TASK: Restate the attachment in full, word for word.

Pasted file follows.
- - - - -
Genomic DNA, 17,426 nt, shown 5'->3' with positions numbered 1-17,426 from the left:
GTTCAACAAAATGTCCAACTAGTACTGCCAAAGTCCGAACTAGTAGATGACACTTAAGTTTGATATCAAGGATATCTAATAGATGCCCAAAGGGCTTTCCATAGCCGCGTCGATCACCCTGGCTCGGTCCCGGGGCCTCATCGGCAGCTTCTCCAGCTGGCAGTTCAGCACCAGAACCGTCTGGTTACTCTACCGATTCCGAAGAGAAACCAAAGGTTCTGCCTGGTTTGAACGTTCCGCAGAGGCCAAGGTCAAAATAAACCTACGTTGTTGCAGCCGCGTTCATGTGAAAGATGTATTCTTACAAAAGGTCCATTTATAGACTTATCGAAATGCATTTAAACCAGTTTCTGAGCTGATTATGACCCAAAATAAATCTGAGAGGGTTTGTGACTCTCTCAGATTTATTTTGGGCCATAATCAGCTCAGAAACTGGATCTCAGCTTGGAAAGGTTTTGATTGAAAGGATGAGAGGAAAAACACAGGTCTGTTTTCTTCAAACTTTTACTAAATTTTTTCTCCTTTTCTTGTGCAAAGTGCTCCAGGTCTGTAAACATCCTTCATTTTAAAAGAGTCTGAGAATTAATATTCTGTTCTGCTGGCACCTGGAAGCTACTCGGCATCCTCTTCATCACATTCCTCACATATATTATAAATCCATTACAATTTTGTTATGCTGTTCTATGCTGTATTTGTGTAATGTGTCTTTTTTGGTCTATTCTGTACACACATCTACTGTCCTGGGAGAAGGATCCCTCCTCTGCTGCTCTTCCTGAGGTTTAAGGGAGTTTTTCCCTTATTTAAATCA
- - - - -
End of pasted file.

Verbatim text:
Genomic DNA, 17,426 nt, shown 5'->3' with positions numbered 1-17,426 from the left:
GTTCAACAAAATGTCCAACTAGTACTGCCAAAGTCCGAACTAGTAGATGACACTTAAGTTTGATATCAAGGATATCTAATAGATGCCCAAAGGGCTTTCCATAGCCGCGTCGATCACCCTGGCTCGGTCCCGGGGCCTCATCGGCAGCTTCTCCAGCTGGCAGTTCAGCACCAGAACCGTCTGGTTACTCTACCGATTCCGAAGAGAAACCAAAGGTTCTGCCTGGTTTGAACGTTCCGCAGAGGCCAAGGTCAAAATAAACCTACGTTGTTGCAGCCGCGTTCATGTGAAAGATGTATTCTTACAAAAGGTCCATTTATAGACTTATCGAAATGCATTTAAACCAGTTTCTGAGCTGATTATGACCCAAAATAAATCTGAGAGGGTTTGTGACTCTCTCAGATTTATTTTGGGCCATAATCAGCTCAGAAACTGGATCTCAGCTTGGAAAGGTTTTGATTGAAAGGATGAGAGGAAAAACACAGGTCTGTTTTCTTCAAACTTTTACTAAATTTTTTCTCCTTTTCTTGTGCAAAGTGCTCCAGGTCTGTAAACATCCTTCATTTTAAAAGAGTCTGAGAATTAATATTCTGTTCTGCTGGCACCTGGAAGCTACTCGGCATCCTCTTCATCACATTCCTCACATATATTATAAATCCATTACAATTTTGTTATGCTGTTCTATGCTGTATTTGTGTAATGTGTCTTTTTTGGTCTATTCTGTACACACATCTACTGTCCTGGGAGAAGGATCCCTCCTCTGCTGCTCTTCCTGAGGTTTAAGGGAGTTTTTCCCTTATTTAAATCA